Who is Jennifer Bonjean? Bill Cosby's lawyer says he 'served 3 years of an unjust sentence'
'Mr Cosby should never have been prosecuted for these offenses. District attorneys can’t change it up simply because of their political motivation'
Pennsylvania’s highest court overturned Bill Cosby’s sexual assault conviction by releasing him from the prison on Wednesday, June 30. In a stunning reversal of fate for the comedian, as the prosecutor who brought the case was bound by his predecessor’s deal not to charge Cosby. Now, newsreaders want to know who was Cosby's lawyer.
Cosby, 83, showed a V-for-victory sign to a helicopter overhead as he stepped into his suburban Philadelphia home after serving nearly three years of a three- to 10-year sentence for drugging and violating Temple University sports administrator Andrea Constand in 2004. Cosby was the first celebrity who was tried and convicted in the #MeToo era. On Wednesday, June 30, when he was released, he made no comments and just smiled and nodded later at a news conference outside, where his lawyer Jennifer Bonjean said: “We are thrilled to have Mr Cosby home.” “Mr Cosby should never have been prosecuted for these offenses. District attorneys can’t change it up simply because of their political motivation.” Bonjean said in an interview. “He served three years of an unjust sentence and he did it with dignity and principle,” she added.
Who is Jennifer Bonjean?
Jennifer Bonjean, a graduate of Loyola University Chicago School of Law, started her career by representing criminal defendants in Illinois courts. In 2007, she launched her own firm, Bonjean Law Group. She has built a practice out of representing victims of police brutality. Most of her clients are people who have stated that they were tortured or coerced by Chicago police officers into confessing crimes they did not commit and were freed from prison years later. On her firm's website, Bonjean said that she holds experience as a rape crisis counselor and victim's rights advocate at the YWCA of Metropolitan Chicago inspired her decision to attend law school and that in law school she "began to identify with the underdog, which in the criminal justice system is the accused."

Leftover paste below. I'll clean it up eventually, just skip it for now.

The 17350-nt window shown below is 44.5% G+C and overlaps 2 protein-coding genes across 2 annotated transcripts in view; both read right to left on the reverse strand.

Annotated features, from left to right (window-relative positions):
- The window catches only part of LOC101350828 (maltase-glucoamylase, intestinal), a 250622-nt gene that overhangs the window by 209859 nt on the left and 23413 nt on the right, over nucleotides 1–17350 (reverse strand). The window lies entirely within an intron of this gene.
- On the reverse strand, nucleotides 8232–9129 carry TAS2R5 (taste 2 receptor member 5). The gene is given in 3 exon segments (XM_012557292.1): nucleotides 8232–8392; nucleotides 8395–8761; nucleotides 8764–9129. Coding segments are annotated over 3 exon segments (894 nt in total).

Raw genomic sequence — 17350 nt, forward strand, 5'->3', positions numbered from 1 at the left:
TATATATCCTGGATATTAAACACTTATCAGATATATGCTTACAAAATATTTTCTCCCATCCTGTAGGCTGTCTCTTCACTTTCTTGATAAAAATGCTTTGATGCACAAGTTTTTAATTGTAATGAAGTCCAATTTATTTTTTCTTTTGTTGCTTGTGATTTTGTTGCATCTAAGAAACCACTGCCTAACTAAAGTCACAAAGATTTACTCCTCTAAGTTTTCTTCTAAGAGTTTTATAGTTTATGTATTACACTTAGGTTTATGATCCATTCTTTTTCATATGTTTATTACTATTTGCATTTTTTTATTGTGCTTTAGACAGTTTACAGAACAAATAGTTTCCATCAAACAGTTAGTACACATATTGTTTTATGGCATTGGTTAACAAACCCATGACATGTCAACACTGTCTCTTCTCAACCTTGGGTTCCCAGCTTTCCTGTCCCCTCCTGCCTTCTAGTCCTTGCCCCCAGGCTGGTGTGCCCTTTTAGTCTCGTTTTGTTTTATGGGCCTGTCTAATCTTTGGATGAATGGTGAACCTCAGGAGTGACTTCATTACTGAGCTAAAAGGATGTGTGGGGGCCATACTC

In March 2020, a federal jury awarded $5.2 million to Stanley Wrice, one of Bonjean's clients, after it found that he was forced by Chicago police officers into confessing to 1982 gang-rape he did not commit. Wrice was convicted and sentenced to 100 years in prison. Bonjean also managed the appeal for Raniere, the founder of NXIVM where prosecutors said women were kept on starvation diets, stamped with his initials, and ordered to have sex with him. Raniere was sentenced to 120 years in prison in October 2020 and former 'Smallville' actor Allison Mack was sentenced to three years in prison for her involvement in Raniere's cult on Wednesday, June 30.
On Wednesday, she also appeared on Cuomo's Prime Time show, where she said, “I have no problem with a just and righteous verdict if you get there a fair way, but when you cheat…there is no righteousness or justice…and that unfortunately is what happened in Mr. Cosby’s case." Bonjean retweeted the video.
“I have no problem with a just and righteous verdict if you get there a fair way, but when you cheat…there is no righteousness or justice…and that unfortunately is what happened in Mr. Cosby’s case,” says Jennifer Bonjean, an attorney who helped secure Bill Cosby’s release. pic.twitter.com/DkgeQrHIXR— Cuomo Prime Time (@CuomoPrimeTime) July 1, 2021